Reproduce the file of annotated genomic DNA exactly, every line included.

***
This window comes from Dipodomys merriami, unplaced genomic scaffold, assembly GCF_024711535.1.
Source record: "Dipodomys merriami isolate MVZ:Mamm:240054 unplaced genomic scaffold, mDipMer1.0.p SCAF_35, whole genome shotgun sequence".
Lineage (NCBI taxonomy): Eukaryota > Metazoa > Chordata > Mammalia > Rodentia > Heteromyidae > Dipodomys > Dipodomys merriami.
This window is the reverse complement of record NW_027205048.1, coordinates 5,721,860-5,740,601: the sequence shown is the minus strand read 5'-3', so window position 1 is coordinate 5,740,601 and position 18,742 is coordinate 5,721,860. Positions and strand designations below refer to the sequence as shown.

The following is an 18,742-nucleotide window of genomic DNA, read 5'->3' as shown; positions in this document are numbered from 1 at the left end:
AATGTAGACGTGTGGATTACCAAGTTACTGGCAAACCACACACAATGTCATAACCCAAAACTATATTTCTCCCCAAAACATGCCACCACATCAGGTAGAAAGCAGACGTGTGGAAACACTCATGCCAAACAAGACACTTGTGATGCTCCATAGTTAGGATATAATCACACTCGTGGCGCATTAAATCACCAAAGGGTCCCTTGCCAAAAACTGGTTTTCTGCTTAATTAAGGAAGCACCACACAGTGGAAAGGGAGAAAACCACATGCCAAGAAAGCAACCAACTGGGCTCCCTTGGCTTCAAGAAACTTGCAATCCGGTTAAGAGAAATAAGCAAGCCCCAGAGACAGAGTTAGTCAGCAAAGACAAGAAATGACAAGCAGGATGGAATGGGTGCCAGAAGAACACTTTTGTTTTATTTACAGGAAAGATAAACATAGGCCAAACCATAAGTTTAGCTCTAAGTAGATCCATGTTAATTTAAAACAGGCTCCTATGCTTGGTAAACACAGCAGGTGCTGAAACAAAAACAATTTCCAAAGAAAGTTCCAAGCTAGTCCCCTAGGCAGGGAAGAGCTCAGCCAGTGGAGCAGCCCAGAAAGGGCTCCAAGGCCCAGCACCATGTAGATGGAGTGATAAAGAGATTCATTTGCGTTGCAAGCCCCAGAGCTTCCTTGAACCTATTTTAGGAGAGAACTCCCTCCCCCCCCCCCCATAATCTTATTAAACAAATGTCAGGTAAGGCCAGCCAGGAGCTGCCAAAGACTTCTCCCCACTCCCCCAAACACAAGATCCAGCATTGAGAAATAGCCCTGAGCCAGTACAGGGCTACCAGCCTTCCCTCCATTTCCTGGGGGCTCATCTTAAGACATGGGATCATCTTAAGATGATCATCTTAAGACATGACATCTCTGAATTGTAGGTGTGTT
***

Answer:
This window comes from Dipodomys merriami, unplaced genomic scaffold, assembly GCF_024711535.1.
Source record: "Dipodomys merriami isolate MVZ:Mamm:240054 unplaced genomic scaffold, mDipMer1.0.p SCAF_35, whole genome shotgun sequence".
Lineage (NCBI taxonomy): Eukaryota > Metazoa > Chordata > Mammalia > Rodentia > Heteromyidae > Dipodomys > Dipodomys merriami.
This window is the reverse complement of record NW_027205048.1, coordinates 5,721,860-5,740,601: the sequence shown is the minus strand read 5'-3', so window position 1 is coordinate 5,740,601 and position 18,742 is coordinate 5,721,860. Positions and strand designations below refer to the sequence as shown.

The following is an 18,742-nucleotide window of genomic DNA, read 5'->3' as shown; positions in this document are numbered from 1 at the left end:
AATGTAGACGTGTGGATTACCAAGTTACTGGCAAACCACACACAATGTCATAACCCAAAACTATATTTCTCCCCAAAACATGCCACCACATCAGGTAGAAAGCAGACGTGTGGAAACACTCATGCCAAACAAGACACTTGTGATGCTCCATAGTTAGGATATAATCACACTCGTGGCGCATTAAATCACCAAAGGGTCCCTTGCCAAAAACTGGTTTTCTGCTTAATTAAGGAAGCACCACACAGTGGAAAGGGAGAAAACCACATGCCAAGAAAGCAACCAACTGGGCTCCCTTGGCTTCAAGAAACTTGCAATCCGGTTAAGAGAAATAAGCAAGCCCCAGAGACAGAGTTAGTCAGCAAAGACAAGAAATGACAAGCAGGATGGAATGGGTGCCAGAAGAACACTTTTGTTTTATTTACAGGAAAGATAAACATAGGCCAAACCATAAGTTTAGCTCTAAGTAGATCCATGTTAATTTAAAACAGGCTCCTATGCTTGGTAAACACAGCAGGTGCTGAAACAAAAACAATTTCCAAAGAAAGTTCCAAGCTAGTCCCCTAGGCAGGGAAGAGCTCAGCCAGTGGAGCAGCCCAGAAAGGGCTCCAAGGCCCAGCACCATGTAGATGGAGTGATAAAGAGATTCATTTGCGTTGCAAGCCCCAGAGCTTCCTTGAACCTATTTTAGGAGAGAACTCCCTCCCCCCCCCCCCATAATCTTATTAAACAAATGTCAGGTAAGGCCAGCCAGGAGCTGCCAAAGACTTCTCCCCACTCCCCCAAACACAAGATCCAGCATTGAGAAATAGCCCTGAGCCAGTACAGGGCTACCAGCCTTCCCTCCATTTCCTGGGGGCTCATCTTAAGACATGGGATCATCTTAAGATGATCATCTTAAGACATGACATCTCTGAATTGTAGGTGTGTT